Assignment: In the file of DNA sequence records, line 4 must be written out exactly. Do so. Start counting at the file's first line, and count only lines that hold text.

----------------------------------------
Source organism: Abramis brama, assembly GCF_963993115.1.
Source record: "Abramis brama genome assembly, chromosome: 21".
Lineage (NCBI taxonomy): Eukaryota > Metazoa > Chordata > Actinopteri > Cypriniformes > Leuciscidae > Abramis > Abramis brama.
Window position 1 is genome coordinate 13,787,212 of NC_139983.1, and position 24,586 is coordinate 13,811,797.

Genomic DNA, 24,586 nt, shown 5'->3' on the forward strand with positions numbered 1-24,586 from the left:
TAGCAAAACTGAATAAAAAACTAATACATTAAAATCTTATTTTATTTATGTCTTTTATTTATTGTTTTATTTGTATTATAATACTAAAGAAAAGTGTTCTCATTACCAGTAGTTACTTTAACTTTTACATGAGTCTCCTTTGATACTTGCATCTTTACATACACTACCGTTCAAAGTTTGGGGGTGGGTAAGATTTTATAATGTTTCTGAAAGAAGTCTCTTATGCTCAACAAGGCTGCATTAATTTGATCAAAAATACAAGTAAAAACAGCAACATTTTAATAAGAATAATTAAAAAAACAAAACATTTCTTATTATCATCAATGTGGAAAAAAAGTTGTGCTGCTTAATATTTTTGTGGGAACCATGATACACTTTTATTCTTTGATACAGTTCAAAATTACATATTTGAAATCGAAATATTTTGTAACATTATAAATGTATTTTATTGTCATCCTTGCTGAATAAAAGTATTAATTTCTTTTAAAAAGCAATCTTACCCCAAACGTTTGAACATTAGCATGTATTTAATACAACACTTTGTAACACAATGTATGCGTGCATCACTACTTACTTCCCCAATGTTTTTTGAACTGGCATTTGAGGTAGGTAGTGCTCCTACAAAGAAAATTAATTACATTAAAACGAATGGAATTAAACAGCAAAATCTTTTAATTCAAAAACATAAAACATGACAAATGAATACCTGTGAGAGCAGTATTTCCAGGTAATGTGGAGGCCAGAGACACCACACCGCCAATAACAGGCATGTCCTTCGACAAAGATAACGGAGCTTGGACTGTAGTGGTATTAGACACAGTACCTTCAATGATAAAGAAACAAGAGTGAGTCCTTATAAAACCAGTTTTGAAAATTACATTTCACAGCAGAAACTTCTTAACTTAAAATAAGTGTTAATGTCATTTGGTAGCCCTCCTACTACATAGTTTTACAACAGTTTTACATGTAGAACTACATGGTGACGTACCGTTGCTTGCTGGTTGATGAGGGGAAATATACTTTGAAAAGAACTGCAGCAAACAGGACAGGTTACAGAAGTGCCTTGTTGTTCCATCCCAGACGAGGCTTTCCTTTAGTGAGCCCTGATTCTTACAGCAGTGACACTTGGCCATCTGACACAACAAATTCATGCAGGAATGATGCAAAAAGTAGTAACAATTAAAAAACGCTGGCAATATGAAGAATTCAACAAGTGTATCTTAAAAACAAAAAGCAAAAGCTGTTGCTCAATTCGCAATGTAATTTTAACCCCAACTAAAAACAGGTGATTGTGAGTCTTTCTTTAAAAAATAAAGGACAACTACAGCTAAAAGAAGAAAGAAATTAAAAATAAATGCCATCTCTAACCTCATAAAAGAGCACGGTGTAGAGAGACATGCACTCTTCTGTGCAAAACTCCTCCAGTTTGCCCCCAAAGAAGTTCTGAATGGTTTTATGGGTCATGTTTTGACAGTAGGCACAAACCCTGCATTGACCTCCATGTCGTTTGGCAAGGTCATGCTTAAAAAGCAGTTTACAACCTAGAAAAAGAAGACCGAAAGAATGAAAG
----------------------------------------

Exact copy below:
Window position 1 is genome coordinate 13,787,212 of NC_139983.1, and position 24,586 is coordinate 13,811,797.